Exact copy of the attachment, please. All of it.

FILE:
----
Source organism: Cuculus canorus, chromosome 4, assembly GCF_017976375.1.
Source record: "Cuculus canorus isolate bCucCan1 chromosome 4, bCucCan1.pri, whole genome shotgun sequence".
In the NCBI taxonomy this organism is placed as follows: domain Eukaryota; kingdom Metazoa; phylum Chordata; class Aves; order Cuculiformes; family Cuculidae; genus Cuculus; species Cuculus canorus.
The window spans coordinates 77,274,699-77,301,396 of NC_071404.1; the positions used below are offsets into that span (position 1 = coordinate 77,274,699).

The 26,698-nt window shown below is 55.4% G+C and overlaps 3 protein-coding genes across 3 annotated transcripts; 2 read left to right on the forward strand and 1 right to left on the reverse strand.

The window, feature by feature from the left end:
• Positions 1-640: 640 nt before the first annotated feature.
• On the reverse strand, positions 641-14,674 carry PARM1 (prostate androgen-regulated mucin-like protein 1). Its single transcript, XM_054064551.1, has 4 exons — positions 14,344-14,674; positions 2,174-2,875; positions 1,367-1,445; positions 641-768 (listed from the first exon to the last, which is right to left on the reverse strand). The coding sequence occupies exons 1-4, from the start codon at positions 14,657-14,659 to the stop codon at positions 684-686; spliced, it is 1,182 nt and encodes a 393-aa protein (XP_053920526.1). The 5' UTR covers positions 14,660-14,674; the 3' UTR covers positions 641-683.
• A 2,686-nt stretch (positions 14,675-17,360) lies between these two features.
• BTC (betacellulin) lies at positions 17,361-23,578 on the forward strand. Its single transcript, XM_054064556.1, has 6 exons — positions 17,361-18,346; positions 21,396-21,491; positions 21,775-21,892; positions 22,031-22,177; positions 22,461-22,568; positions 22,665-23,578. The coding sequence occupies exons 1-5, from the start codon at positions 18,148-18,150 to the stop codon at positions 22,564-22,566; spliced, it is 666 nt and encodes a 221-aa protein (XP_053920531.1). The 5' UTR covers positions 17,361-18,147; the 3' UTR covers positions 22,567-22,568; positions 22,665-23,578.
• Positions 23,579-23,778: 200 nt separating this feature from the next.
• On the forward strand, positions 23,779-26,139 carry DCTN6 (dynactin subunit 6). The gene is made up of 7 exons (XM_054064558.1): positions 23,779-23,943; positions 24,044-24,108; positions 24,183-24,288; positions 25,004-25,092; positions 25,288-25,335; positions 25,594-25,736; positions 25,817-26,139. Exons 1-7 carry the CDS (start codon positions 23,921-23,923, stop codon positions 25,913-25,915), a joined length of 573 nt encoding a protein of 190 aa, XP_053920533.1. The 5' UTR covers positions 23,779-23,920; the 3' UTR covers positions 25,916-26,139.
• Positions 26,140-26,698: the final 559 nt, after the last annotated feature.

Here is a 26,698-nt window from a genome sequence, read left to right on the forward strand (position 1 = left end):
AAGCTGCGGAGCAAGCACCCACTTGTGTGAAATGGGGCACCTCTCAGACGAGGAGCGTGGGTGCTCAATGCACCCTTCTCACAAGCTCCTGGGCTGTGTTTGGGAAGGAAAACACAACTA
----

Source organism: Cuculus canorus, chromosome 4, assembly GCF_017976375.1.
Source record: "Cuculus canorus isolate bCucCan1 chromosome 4, bCucCan1.pri, whole genome shotgun sequence".
In the NCBI taxonomy this organism is placed as follows: domain Eukaryota; kingdom Metazoa; phylum Chordata; class Aves; order Cuculiformes; family Cuculidae; genus Cuculus; species Cuculus canorus.
The window spans coordinates 77,274,699-77,301,396 of NC_071404.1; the positions used below are offsets into that span (position 1 = coordinate 77,274,699).

The 26,698-nt window shown below is 55.4% G+C and overlaps 3 protein-coding genes across 3 annotated transcripts; 2 read left to right on the forward strand and 1 right to left on the reverse strand.

The window, feature by feature from the left end:
• Positions 1-640: 640 nt before the first annotated feature.
• On the reverse strand, positions 641-14,674 carry PARM1 (prostate androgen-regulated mucin-like protein 1). Its single transcript, XM_054064551.1, has 4 exons — positions 14,344-14,674; positions 2,174-2,875; positions 1,367-1,445; positions 641-768 (listed from the first exon to the last, which is right to left on the reverse strand). The coding sequence occupies exons 1-4, from the start codon at positions 14,657-14,659 to the stop codon at positions 684-686; spliced, it is 1,182 nt and encodes a 393-aa protein (XP_053920526.1). The 5' UTR covers positions 14,660-14,674; the 3' UTR covers positions 641-683.
• A 2,686-nt stretch (positions 14,675-17,360) lies between these two features.
• BTC (betacellulin) lies at positions 17,361-23,578 on the forward strand. Its single transcript, XM_054064556.1, has 6 exons — positions 17,361-18,346; positions 21,396-21,491; positions 21,775-21,892; positions 22,031-22,177; positions 22,461-22,568; positions 22,665-23,578. The coding sequence occupies exons 1-5, from the start codon at positions 18,148-18,150 to the stop codon at positions 22,564-22,566; spliced, it is 666 nt and encodes a 221-aa protein (XP_053920531.1). The 5' UTR covers positions 17,361-18,147; the 3' UTR covers positions 22,567-22,568; positions 22,665-23,578.
• Positions 23,579-23,778: 200 nt separating this feature from the next.
• On the forward strand, positions 23,779-26,139 carry DCTN6 (dynactin subunit 6). The gene is made up of 7 exons (XM_054064558.1): positions 23,779-23,943; positions 24,044-24,108; positions 24,183-24,288; positions 25,004-25,092; positions 25,288-25,335; positions 25,594-25,736; positions 25,817-26,139. Exons 1-7 carry the CDS (start codon positions 23,921-23,923, stop codon positions 25,913-25,915), a joined length of 573 nt encoding a protein of 190 aa, XP_053920533.1. The 5' UTR covers positions 23,779-23,920; the 3' UTR covers positions 25,916-26,139.
• Positions 26,140-26,698: the final 559 nt, after the last annotated feature.

Here is a 26,698-nt window from a genome sequence, read left to right on the forward strand (position 1 = left end):
AAGCTGCGGAGCAAGCACCCACTTGTGTGAAATGGGGCACCTCTCAGACGAGGAGCGTGGGTGCTCAATGCACCCTTCTCACAAGCTCCTGGGCTGTGTTTGGGAAGGAAAACACAACTA